Given the specific knowledge areas to be mastered when training to become a health coach, consider the diverse backgrounds and areas of expertise of the faculty members. Some schools are based on a single philosophy and the content is primarily taught by one individual, while other programs address just one component of health and wellness, such as nutrition, so the teachers are all nutrition professionals rather than experienced coaches. Will learning from those who have little to no background or direct experience in coaching or behavior change provide you with an education that’s well-rounded enough to fully prepare you to become an outstanding health coach?
5. Does the program include ample opportunities for live training sessions and hands-on experience?
Consider experiential learning where “the rubber meets the road.” Most programs claim that they provide this type of experience, but what exactly does it look like? If they offer live or virtual synchronous learning, how many students are in the group? Being in an experiential learning group with 75 other students will not result in the same profound benefits derived from active participation in a small cohort group with only 8-15 others. Additionally, how often do the sessions take place? Does the group facilitator really know each individual and do they provide sufficient feedback?
6. Does the school offer support, mentoring, internship opportunities, and continuing education after you graduate?
Check if the program offers a job board where those seeking to hire coaches can recruit candidates. Beyond posting employment opportunities, does the school work directly with potential employers? Do they offer pathways to internships and additional training opportunities? What about mentoring and support groups to help graduates launch their businesses or land a job? How actively engaged will their alumni team (if they have one) be in connecting you with potential employers, such as medical clinics, digital health companies, and other organizations?
Those schools with a mission to serve their graduates with as much dedication and investment as they direct toward recruiting new students are truly committed to serving their community at the highest level.
Ask if the school has an alumni department dedicated to supporting graduates.
7. Is the school “crossing the line” and either actively or inadvertently conveying the message that health coaches can engage in practices that may put them at risk for potential legal complaints?
Are graduates of the program calling themselves practitioners and engaging in practices that are outside of their scope of practice, such as ordering and interpreting lab testing or providing nutrition advice or recommendations? If the school teaches a collaborative care team model, graduates are more likely to get hired by medical practices and receive referrals from practitioners. I know from first-hand experience that nothing irks a healthcare provider more than seeing health coaches with no medical training independently ordering and interpreting labs or making dietary recommendations.
“I believe it is more important now than ever for any type of certified practitioner or health coach to be advising or coaching patients ethically within their scope of practice and not interpreting labs or practicing medicine without the proper licensure. Unfortunately, I have seen misinformation detrimental to patient outcomes when someone offers medical advice outside the scope of their training and licensure. We all lose credibility when someone disregards the basic tenants of ethics and code of conduct.”Jill Carnahan, MD, ABIHM, ABoIM, IFMCP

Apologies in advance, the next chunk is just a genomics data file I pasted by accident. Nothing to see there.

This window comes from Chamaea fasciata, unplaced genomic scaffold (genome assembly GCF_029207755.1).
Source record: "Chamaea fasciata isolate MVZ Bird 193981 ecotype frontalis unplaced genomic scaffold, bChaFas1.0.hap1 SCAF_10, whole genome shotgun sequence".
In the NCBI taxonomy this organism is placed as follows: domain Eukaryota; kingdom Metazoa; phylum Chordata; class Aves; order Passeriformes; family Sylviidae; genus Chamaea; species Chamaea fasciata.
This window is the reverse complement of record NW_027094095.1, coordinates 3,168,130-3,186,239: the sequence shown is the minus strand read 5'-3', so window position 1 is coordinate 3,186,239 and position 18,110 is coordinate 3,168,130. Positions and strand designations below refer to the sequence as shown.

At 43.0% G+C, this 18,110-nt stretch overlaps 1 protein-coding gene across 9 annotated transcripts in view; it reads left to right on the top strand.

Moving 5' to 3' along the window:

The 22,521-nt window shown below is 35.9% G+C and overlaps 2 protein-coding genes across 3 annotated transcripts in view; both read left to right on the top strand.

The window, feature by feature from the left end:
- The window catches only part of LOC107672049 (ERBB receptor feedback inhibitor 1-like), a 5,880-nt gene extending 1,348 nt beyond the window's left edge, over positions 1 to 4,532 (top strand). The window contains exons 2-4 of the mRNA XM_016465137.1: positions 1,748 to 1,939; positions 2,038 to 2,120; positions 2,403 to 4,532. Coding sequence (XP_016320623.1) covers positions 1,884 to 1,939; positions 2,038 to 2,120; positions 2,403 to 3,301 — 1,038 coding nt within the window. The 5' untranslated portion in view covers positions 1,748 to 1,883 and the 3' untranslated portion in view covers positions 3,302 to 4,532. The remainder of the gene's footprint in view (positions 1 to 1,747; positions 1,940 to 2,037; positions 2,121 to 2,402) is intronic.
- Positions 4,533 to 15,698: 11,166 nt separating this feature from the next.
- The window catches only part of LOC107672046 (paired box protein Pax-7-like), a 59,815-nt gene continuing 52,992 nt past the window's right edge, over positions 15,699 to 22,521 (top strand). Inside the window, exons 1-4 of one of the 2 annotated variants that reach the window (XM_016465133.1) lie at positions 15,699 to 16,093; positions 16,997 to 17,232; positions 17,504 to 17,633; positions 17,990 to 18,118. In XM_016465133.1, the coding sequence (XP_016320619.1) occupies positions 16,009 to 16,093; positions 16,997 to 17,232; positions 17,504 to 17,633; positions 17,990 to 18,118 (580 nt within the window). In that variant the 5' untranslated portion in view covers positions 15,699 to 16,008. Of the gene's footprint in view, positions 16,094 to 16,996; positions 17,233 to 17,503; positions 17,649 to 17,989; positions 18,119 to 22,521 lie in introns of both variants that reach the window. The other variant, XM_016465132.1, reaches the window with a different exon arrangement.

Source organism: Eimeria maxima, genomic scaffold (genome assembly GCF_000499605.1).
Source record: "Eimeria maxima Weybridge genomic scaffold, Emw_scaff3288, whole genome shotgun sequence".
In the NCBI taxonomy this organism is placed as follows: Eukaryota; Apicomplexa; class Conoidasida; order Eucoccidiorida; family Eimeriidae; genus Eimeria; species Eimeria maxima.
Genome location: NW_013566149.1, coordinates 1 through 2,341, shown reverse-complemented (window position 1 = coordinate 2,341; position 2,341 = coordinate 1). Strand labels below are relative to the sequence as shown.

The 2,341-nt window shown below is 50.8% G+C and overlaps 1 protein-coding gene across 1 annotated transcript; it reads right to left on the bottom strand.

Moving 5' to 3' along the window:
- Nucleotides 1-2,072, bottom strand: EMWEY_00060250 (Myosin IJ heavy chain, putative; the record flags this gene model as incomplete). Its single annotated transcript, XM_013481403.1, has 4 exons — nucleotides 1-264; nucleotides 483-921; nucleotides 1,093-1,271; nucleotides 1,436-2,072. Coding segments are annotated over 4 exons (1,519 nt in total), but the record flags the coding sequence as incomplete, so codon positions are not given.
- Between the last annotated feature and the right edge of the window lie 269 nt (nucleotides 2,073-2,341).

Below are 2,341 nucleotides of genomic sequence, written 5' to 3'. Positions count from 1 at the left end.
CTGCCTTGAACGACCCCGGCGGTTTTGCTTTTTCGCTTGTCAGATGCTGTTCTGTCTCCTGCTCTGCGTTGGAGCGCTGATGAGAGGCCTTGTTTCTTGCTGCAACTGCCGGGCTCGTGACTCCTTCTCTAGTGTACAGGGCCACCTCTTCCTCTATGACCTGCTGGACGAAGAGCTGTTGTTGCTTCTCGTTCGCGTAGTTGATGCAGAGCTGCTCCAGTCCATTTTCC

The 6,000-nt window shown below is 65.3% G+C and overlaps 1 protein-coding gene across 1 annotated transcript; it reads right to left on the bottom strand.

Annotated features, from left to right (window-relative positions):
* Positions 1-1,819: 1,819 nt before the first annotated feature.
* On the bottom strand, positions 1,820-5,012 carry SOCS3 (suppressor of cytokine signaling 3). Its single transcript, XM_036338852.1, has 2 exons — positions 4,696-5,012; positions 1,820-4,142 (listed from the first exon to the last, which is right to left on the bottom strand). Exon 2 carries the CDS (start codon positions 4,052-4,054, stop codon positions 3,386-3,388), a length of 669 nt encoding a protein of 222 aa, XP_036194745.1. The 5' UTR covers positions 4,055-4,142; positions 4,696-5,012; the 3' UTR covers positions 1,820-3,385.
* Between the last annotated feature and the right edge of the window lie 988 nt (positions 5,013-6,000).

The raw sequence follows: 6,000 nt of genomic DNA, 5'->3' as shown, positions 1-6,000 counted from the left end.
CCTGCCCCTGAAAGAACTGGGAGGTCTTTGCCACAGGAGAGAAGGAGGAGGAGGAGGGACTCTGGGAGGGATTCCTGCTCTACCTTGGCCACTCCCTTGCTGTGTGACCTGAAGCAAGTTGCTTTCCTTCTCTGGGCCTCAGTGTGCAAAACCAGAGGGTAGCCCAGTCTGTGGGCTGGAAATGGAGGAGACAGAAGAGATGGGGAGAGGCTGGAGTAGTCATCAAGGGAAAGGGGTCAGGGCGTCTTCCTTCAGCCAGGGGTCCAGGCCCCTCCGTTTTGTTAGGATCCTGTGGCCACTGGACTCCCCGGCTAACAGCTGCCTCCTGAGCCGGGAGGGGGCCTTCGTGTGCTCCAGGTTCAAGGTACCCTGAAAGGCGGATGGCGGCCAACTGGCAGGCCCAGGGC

Keep in mind that some health coaches may have prior training and hold a license in a healthcare field that allows them to work directly with labs, procedures, or nutrition. In these instances, they would be acting within the scope of practice of their previous profession.
8. Are you being told that you can become a certified health coach in a few months?
The truth is, there’s no “fast track” when it comes to learning to become a competent coach who attracts clients and gets results. It’s not simply about exposure to theories, such as self-determination theory or appreciative inquiry; rather, it’s about truly knowing and experiencing client-centered communication. The learning journey can’t be sped up, as you need time to fully appreciate and experience all aspects of the process of deeply engaging with another human being.
Cutting corners and choosing a short training program could result in not being able to effectively coach, and not retaining clients. I’ve seen too many people graduate from “fast-track” programs and then enroll in schools that provide a longer, more robust training experience because they did not feel adequately prepared, and therefore were not able to successfully launch their coaching careers.
9. What is the student experience like?
It’s important that the school has a student services team committed to making your journey as a student as rewarding and stress-free as possible. This includes tech support and prompt responses to your questions.
Will you have direct access to the school’s founders and top leaders? You can tell a great deal about the quality of a program by learning about the founders. Are they mission-driven and 100% committed to creating a stellar experience for everyone associated with the school: students, graduates, faculty, team members, and partner organizations? What is their reputation in the community at large?
10. Has the school earned a stellar reputation?
Is it well-regarded in the industry? Are top institutions exclusively hiring their graduates? Are doctors and wellness professionals sending team members to be trained and seeking out the school’s graduates for their patients? Is the school partnering with other training programs and organizations that will offer additional opportunities for graduates?
Top-rated universities and medical institutions are committed to advancing knowledge by engaging in research activities. The same standard holds true for health coaching programs. Is the school supporting research initiatives in order to advance the health coaching profession?
Most importantly, does the program feel right for you?
At the end of the day, YOU know this better than anyone. You want a program that aligns with your values, one that resonates with your passions and goals. When you picture the future you want, choose the program that will help you get there. Trust your intuition. Go with the path that’s calling you.